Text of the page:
With that in mind, brands across the board, and startups, in particular, need to pay attention to their intellectual property in light of the enduring health pandemic and the resulting market volatility in order to be well-positioned when the dust settles. O’Malley and Neeson say the following three steps are worth keeping in mind for all companies throughout the various stages of their development and evolution, start-ups included … 

Step 1: Identify your intellectual property

Given that intellectual property is often one of the most important elements of a business, it is key that companies identify their assets and understand how they can be protected by way of the various intellectual property doctrines. As part of this exercise, it is not only imperative to understand the different types of intellectual property and what they protect, it is important to consider the entirety of the company’s products, the technology used in its business, and the various elements of its branding (such as its product packaging), among other assets.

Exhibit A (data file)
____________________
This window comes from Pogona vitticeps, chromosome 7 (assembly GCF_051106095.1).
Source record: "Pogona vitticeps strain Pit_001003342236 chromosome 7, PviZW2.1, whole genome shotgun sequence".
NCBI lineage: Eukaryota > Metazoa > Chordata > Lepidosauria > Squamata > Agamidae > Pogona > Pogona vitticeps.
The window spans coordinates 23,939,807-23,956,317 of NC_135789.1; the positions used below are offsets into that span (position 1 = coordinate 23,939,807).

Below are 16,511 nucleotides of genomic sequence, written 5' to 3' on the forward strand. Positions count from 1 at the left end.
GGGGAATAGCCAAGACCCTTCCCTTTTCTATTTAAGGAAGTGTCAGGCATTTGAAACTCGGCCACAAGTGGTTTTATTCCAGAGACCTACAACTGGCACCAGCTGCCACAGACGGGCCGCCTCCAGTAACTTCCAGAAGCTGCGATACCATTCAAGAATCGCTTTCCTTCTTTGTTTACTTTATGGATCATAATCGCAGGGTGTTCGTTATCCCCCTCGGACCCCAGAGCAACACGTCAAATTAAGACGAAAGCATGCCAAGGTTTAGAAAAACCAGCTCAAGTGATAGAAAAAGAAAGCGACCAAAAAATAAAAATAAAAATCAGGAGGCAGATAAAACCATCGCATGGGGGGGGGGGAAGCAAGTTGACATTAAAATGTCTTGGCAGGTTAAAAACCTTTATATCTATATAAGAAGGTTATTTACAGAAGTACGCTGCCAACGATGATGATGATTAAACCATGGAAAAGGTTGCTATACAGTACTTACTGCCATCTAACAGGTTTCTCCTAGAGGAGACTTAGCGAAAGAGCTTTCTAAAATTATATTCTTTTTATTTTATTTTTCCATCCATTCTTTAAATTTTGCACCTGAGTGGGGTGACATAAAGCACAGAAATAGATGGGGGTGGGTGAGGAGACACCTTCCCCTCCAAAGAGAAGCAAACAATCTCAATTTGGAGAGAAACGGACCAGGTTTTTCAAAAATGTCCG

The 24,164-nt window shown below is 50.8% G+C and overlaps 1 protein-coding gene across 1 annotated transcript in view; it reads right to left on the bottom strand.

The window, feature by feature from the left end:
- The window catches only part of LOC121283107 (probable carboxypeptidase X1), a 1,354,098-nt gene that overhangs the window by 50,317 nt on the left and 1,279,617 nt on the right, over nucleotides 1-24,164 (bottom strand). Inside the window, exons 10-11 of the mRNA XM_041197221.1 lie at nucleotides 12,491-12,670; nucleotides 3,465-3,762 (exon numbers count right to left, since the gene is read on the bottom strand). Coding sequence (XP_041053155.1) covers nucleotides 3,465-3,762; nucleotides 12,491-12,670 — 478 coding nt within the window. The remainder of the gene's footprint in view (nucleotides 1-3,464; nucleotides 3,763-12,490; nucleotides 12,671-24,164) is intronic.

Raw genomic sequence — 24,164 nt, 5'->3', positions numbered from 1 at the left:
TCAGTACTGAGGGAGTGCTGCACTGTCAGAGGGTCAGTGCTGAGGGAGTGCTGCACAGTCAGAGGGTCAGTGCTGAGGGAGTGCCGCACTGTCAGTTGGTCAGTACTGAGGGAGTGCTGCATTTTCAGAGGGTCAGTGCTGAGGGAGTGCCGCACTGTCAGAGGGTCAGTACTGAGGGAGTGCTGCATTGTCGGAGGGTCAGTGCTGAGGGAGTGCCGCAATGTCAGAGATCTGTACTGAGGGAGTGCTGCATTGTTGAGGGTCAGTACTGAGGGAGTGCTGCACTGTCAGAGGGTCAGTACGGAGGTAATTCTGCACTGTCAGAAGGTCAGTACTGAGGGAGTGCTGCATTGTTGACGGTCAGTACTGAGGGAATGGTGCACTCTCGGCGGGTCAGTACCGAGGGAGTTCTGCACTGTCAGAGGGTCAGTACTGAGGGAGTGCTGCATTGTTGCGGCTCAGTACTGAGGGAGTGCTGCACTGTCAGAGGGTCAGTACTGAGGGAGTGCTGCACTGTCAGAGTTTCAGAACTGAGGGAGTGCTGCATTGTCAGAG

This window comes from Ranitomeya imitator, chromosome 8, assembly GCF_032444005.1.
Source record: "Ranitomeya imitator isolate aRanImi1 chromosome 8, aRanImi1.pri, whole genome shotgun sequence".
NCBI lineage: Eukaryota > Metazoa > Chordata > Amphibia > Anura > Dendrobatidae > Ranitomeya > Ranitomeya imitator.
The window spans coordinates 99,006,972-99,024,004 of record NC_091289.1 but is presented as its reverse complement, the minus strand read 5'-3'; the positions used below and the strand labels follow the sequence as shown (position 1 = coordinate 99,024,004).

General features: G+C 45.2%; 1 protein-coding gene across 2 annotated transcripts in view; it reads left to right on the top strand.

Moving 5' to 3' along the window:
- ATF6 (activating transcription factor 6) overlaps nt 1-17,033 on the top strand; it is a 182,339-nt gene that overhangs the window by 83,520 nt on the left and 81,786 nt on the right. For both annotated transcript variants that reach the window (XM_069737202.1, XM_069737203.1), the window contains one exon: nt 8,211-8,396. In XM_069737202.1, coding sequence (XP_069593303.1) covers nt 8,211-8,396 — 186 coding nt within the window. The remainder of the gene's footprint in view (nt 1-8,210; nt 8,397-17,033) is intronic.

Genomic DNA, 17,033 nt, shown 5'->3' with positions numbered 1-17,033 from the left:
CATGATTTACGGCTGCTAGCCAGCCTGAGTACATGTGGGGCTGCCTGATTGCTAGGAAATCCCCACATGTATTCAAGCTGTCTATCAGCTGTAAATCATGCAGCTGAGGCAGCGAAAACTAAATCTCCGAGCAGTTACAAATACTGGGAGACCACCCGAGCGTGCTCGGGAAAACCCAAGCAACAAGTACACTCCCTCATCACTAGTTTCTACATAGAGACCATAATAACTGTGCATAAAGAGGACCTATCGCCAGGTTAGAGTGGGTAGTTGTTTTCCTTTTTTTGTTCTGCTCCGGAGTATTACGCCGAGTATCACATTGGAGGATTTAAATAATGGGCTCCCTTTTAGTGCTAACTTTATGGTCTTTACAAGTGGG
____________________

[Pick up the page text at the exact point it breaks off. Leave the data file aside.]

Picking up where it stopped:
In a nutshell, intellectual property includes:

(1) Copyright: This type of protection extends to “original works of authorship fixed in any tangible medium of expression.” Such rights can be particularly important for technology businesses, as many works they create such as software, content, databases and various types of technology can be protected. While copyright arises automatically upon the creation of an original work, it is worth noting that in the U.S., registration is a prerequisite to filing an infringement lawsuit.